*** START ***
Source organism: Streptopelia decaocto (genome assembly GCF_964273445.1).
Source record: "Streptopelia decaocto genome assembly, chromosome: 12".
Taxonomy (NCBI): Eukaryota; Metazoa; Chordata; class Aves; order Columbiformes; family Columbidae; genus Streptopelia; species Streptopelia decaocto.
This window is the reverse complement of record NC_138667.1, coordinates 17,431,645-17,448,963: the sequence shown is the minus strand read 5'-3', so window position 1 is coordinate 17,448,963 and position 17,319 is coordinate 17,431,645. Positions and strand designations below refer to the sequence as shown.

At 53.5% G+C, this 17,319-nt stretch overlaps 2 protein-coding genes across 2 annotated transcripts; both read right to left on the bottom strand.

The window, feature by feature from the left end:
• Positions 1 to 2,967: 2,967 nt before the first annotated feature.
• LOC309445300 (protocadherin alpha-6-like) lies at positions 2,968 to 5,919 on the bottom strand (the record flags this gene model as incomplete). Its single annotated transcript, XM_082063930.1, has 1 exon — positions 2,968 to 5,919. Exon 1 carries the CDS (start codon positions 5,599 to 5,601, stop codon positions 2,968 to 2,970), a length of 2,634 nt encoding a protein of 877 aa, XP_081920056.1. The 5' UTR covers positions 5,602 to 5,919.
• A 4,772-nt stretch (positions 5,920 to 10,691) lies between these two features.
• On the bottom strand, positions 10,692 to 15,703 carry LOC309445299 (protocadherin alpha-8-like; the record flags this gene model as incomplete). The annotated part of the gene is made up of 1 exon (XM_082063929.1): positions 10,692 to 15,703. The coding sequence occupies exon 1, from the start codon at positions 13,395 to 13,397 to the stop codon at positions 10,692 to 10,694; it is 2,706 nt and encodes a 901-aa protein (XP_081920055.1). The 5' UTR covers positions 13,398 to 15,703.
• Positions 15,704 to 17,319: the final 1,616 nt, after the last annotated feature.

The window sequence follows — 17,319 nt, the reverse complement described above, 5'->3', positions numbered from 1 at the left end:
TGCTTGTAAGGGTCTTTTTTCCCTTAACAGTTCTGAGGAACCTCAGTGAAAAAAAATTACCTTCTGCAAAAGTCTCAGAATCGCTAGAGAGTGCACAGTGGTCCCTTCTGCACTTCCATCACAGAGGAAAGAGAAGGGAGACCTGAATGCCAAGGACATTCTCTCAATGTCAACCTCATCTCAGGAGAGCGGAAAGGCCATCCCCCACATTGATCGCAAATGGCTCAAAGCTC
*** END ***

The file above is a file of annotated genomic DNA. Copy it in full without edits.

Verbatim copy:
Source organism: Streptopelia decaocto (genome assembly GCF_964273445.1).
Source record: "Streptopelia decaocto genome assembly, chromosome: 12".
Taxonomy (NCBI): Eukaryota; Metazoa; Chordata; class Aves; order Columbiformes; family Columbidae; genus Streptopelia; species Streptopelia decaocto.
This window is the reverse complement of record NC_138667.1, coordinates 17,431,645-17,448,963: the sequence shown is the minus strand read 5'-3', so window position 1 is coordinate 17,448,963 and position 17,319 is coordinate 17,431,645. Positions and strand designations below refer to the sequence as shown.

At 53.5% G+C, this 17,319-nt stretch overlaps 2 protein-coding genes across 2 annotated transcripts; both read right to left on the bottom strand.

The window, feature by feature from the left end:
• Positions 1 to 2,967: 2,967 nt before the first annotated feature.
• LOC309445300 (protocadherin alpha-6-like) lies at positions 2,968 to 5,919 on the bottom strand (the record flags this gene model as incomplete). Its single annotated transcript, XM_082063930.1, has 1 exon — positions 2,968 to 5,919. Exon 1 carries the CDS (start codon positions 5,599 to 5,601, stop codon positions 2,968 to 2,970), a length of 2,634 nt encoding a protein of 877 aa, XP_081920056.1. The 5' UTR covers positions 5,602 to 5,919.
• A 4,772-nt stretch (positions 5,920 to 10,691) lies between these two features.
• On the bottom strand, positions 10,692 to 15,703 carry LOC309445299 (protocadherin alpha-8-like; the record flags this gene model as incomplete). The annotated part of the gene is made up of 1 exon (XM_082063929.1): positions 10,692 to 15,703. The coding sequence occupies exon 1, from the start codon at positions 13,395 to 13,397 to the stop codon at positions 10,692 to 10,694; it is 2,706 nt and encodes a 901-aa protein (XP_081920055.1). The 5' UTR covers positions 13,398 to 15,703.
• Positions 15,704 to 17,319: the final 1,616 nt, after the last annotated feature.

The window sequence follows — 17,319 nt, the reverse complement described above, 5'->3', positions numbered from 1 at the left end:
TGCTTGTAAGGGTCTTTTTTCCCTTAACAGTTCTGAGGAACCTCAGTGAAAAAAAATTACCTTCTGCAAAAGTCTCAGAATCGCTAGAGAGTGCACAGTGGTCCCTTCTGCACTTCCATCACAGAGGAAAGAGAAGGGAGACCTGAATGCCAAGGACATTCTCTCAATGTCAACCTCATCTCAGGAGAGCGGAAAGGCCATCCCCCACATTGATCGCAAATGGCTCAAAGCTC